Suspected Australian terrorists arrested in Far North Qld
FIVE would-be jihadists arrested in Queensland planned to use a seven-metre boat to get to Indonesia so they could join Islamic State, police believe.
Victoria Police Deputy Commissioner Shane Patton told a media conference there was no evidence were planning any domestic terrorist attack.
He alleged the five men, whose passports had already been revoked amid suspicions of their involvement in terrorist activities, towed a boat from Melbourne to Cairns in an effort to leave Australian shores.
"We're investigating the allegation that they were planning to make their way through Indonesia, to the Philippines with a view to making their way to Syria," Deputy Commissioner Patton said.
"We have a requirement to ensure that people can't get offshore to go fight in another country… can't get offshore to go become hardened terrorists and come back here and pose a risk."
The men were between 21 and 33 years old and all hailed from Melbourne.
Police said the fact they had travelled all the way from Melbourne to the northernmost tip of the country indicated they were "extremely committed".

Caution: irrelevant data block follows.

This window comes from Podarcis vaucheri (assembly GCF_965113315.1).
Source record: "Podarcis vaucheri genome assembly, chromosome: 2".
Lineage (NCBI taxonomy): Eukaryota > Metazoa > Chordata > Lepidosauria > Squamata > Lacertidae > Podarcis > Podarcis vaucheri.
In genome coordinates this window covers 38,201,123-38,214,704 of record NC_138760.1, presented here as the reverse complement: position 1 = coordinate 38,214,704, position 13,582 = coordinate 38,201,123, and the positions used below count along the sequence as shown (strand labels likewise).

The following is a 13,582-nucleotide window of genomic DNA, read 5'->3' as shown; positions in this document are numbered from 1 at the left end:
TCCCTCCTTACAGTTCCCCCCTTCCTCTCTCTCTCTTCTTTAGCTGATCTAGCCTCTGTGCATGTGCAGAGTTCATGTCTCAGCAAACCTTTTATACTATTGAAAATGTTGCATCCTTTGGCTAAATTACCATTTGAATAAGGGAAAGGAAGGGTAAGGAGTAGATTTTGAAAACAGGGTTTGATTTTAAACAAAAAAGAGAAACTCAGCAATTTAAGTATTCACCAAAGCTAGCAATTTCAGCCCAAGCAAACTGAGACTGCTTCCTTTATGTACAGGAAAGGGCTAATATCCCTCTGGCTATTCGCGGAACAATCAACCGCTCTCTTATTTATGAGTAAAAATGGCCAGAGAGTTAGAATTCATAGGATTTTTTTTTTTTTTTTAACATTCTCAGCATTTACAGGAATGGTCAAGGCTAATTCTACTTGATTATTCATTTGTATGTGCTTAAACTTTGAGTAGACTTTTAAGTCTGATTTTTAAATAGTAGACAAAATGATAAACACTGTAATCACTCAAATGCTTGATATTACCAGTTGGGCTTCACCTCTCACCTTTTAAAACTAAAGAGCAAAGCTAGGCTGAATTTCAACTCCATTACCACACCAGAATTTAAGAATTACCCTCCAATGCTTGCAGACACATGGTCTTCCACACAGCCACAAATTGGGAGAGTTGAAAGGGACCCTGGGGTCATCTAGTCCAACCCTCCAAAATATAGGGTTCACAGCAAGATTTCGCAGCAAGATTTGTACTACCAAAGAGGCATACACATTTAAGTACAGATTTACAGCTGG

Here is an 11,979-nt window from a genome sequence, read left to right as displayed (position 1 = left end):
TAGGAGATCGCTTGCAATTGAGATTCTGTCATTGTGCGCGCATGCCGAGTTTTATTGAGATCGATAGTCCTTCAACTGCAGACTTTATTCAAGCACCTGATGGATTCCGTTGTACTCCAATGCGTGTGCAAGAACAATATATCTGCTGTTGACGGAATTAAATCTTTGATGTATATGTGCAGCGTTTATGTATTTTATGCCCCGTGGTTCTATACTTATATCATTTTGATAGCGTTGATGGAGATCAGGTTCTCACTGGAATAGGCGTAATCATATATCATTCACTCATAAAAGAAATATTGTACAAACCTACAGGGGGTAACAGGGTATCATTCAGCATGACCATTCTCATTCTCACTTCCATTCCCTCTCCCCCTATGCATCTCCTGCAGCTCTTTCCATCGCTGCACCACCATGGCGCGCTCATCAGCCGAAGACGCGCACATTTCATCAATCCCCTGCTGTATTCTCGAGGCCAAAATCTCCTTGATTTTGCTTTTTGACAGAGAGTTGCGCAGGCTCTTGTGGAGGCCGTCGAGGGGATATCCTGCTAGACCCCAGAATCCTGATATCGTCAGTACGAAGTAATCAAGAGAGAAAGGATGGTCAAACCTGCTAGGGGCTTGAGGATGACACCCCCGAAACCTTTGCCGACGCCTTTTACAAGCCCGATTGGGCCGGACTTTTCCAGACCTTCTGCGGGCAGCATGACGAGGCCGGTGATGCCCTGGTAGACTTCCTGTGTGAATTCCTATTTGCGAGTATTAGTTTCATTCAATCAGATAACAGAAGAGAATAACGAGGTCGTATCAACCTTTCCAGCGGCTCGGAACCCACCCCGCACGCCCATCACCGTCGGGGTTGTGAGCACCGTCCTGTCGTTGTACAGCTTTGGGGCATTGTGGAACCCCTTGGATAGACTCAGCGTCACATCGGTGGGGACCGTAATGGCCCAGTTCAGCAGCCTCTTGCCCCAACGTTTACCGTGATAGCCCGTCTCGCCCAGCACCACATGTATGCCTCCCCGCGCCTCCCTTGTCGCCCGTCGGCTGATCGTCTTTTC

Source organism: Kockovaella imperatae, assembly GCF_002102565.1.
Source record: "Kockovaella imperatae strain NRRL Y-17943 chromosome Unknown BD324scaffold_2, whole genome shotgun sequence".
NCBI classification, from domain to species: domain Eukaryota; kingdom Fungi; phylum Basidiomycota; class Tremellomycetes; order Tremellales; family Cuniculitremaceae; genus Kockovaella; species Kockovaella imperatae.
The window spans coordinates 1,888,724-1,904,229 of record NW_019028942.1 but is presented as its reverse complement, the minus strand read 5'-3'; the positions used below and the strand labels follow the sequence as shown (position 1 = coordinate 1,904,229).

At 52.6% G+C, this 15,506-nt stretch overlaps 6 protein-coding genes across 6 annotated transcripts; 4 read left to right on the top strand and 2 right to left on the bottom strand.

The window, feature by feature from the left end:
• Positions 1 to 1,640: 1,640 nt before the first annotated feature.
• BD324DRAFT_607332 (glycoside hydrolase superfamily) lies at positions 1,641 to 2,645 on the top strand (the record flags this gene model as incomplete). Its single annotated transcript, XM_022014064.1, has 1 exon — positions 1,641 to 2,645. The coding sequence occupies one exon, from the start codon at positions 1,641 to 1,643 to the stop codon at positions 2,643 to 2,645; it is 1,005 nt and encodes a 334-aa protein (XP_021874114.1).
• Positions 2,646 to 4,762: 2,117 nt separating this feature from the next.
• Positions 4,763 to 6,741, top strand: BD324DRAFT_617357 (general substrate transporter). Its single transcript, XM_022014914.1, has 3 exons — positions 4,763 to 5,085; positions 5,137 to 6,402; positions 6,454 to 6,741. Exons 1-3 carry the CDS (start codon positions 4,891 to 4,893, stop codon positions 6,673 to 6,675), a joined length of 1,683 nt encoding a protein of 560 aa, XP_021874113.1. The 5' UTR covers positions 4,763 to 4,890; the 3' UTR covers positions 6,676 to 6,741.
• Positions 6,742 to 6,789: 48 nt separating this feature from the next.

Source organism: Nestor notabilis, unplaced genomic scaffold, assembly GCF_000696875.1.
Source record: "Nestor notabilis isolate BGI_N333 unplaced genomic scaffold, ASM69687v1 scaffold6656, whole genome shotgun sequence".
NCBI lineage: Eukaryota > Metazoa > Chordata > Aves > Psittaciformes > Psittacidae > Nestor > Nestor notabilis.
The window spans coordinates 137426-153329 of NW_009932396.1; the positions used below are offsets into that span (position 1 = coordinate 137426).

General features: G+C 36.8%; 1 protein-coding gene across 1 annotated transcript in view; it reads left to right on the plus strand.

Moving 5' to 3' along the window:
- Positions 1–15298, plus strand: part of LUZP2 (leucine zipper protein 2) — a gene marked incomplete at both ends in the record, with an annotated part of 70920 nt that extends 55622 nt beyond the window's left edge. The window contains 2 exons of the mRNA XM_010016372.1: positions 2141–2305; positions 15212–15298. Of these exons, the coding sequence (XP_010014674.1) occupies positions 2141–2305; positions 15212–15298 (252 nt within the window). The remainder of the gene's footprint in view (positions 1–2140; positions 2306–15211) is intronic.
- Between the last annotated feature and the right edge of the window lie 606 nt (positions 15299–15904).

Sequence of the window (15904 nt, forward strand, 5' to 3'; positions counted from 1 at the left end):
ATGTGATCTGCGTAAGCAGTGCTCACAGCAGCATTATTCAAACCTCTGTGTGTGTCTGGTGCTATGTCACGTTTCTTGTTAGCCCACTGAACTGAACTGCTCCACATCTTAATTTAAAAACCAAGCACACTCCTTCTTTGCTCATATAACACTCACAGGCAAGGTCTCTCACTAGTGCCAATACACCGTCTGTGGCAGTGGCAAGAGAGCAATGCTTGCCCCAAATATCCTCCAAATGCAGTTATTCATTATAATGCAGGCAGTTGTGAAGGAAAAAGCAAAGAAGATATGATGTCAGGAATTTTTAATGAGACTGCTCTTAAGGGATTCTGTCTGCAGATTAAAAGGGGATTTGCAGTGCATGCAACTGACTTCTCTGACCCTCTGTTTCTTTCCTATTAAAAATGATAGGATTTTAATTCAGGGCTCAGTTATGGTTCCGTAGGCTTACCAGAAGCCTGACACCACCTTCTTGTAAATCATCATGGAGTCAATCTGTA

"It's not a common occurrence. I wouldn't suggest people try to get to Syria by boat," Deputy Commissioner Patton said.
He added that speculation the arrests were related to the death of Australian Islamic State recruiter Neil Prakash was unfounded.
Prakash was killed in a US air strike on his home in Iraq on April 29.
New reports suggest his wife and baby also died in the attack.
"This investigation is in no way related to Neil Prakash's death," Deputy Commissioner Patton said.
Police would not comment on the accuracy of media reports well-known Australian radical Muslim preachers were among the men arrested.
No charges have yet been laid.
The joint operation involved Federal, Queenland and Victoria police.